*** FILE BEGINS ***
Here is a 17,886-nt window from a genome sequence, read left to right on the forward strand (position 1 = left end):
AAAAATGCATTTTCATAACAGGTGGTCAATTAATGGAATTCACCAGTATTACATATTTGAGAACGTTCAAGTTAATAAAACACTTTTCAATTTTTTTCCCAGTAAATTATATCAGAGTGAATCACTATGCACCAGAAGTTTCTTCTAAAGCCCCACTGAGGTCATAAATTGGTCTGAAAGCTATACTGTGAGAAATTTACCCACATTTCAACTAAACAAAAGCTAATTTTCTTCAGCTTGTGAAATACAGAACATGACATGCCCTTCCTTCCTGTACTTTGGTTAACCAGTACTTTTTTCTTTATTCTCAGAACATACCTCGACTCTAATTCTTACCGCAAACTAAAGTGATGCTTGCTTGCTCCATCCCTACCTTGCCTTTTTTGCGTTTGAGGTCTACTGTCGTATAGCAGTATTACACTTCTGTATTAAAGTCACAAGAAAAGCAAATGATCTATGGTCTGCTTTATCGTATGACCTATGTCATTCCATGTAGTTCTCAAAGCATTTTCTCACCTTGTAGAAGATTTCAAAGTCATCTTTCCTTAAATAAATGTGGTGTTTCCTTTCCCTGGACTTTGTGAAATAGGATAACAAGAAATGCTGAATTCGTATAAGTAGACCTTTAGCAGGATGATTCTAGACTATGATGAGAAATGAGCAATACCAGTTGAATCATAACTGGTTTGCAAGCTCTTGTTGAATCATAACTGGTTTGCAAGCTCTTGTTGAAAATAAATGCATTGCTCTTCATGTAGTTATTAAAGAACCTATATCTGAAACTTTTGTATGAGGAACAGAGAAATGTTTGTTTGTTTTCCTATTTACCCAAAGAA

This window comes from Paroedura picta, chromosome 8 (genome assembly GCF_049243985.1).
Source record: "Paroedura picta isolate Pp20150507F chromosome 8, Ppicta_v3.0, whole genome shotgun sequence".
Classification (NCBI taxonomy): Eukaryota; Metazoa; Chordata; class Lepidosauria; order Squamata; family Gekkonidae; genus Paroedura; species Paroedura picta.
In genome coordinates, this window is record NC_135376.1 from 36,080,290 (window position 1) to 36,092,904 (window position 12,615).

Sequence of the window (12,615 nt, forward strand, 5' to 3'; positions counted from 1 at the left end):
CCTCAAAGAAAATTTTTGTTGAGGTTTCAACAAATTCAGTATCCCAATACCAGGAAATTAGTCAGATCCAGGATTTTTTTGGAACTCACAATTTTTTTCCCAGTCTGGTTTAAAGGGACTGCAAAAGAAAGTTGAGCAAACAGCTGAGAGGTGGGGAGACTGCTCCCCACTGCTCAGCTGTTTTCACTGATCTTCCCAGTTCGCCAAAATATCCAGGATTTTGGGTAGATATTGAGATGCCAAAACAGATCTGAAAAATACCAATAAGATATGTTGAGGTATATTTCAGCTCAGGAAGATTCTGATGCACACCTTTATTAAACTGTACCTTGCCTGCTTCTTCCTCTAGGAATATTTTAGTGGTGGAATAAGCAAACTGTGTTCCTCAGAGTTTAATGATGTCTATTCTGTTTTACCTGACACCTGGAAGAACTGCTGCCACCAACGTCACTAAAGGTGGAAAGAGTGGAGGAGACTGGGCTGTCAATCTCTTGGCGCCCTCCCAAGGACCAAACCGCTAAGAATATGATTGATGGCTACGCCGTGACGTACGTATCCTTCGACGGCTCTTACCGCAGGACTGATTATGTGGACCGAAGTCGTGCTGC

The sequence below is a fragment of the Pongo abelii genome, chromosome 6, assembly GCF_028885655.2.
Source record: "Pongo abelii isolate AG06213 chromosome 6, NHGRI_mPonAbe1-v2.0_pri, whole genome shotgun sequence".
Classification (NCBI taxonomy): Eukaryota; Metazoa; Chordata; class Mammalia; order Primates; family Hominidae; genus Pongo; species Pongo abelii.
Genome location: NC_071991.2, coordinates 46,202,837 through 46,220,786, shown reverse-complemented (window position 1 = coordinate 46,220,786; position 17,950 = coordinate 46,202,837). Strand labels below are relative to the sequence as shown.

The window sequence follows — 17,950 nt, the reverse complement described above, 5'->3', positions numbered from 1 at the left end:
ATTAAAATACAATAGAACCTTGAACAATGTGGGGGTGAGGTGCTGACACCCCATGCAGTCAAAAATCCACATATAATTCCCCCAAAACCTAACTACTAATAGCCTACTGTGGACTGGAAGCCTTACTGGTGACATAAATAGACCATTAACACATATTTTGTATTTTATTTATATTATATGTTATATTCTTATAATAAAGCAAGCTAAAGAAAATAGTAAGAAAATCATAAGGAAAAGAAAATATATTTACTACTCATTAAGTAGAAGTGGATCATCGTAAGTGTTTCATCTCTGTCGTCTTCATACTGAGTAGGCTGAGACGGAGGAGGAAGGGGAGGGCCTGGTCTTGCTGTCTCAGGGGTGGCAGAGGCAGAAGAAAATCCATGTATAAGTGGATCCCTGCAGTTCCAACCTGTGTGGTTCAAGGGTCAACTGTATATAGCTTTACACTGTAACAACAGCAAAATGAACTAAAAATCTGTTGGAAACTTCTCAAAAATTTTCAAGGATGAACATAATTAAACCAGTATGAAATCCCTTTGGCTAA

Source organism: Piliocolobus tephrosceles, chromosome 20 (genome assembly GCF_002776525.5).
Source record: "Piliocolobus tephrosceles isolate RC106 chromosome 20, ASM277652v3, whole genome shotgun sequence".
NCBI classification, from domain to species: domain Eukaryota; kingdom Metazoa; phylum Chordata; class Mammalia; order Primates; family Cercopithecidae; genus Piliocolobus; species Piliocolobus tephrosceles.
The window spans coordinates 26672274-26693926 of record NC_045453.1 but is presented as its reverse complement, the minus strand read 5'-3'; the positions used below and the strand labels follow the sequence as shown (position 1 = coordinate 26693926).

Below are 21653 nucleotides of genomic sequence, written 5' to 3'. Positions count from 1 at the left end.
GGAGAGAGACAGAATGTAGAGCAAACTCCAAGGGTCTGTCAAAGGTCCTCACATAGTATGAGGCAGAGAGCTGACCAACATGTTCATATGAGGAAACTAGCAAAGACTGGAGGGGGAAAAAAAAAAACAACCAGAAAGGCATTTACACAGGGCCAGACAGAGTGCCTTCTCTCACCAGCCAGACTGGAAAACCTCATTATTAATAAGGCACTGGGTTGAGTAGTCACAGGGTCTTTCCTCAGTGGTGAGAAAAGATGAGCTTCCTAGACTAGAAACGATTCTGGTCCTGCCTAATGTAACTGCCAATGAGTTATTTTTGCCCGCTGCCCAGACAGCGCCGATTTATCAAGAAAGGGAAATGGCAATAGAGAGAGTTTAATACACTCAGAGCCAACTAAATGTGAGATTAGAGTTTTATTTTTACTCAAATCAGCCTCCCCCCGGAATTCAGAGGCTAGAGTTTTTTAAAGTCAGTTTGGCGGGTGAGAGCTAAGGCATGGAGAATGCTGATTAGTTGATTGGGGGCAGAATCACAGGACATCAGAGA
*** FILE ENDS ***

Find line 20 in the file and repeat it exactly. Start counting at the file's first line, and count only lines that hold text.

GGAGAGAGACAGAATGTAGAGCAAACTCCAAGGGTCTGTCAAAGGTCCTCACATAGTATGAGGCAGAGAGCTGACCAACATGTTCATATGAGGAAACTAGCAAAGACTGGAGGGGGAAAAAAAAAAACAACCAGAAAGGCATTTACACAGGGCCAGACAGAGTGCCTTCTCTCACCAGCCAGACTGGAAAACCTCATTATTAATAAGGCACTGGGTTGAGTAGTCACAGGGTCTTTCCTCAGTGGTGAGAAAAGATGAGCTTCCTAGACTAGAAACGATTCTGGTCCTGCCTAATGTAACTGCCAATGAGTTATTTTTGCCCGCTGCCCAGACAGCGCCGATTTATCAAGAAAGGGAAATGGCAATAGAGAGAGTTTAATACACTCAGAGCCAACTAAATGTGAGATTAGAGTTTTATTTTTACTCAAATCAGCCTCCCCCCGGAATTCAGAGGCTAGAGTTTTTTAAAGTCAGTTTGGCGGGTGAGAGCTAAGGCATGGAGAATGCTGATTAGTTGATTGGGGGCAGAATCACAGGACATCAGAGA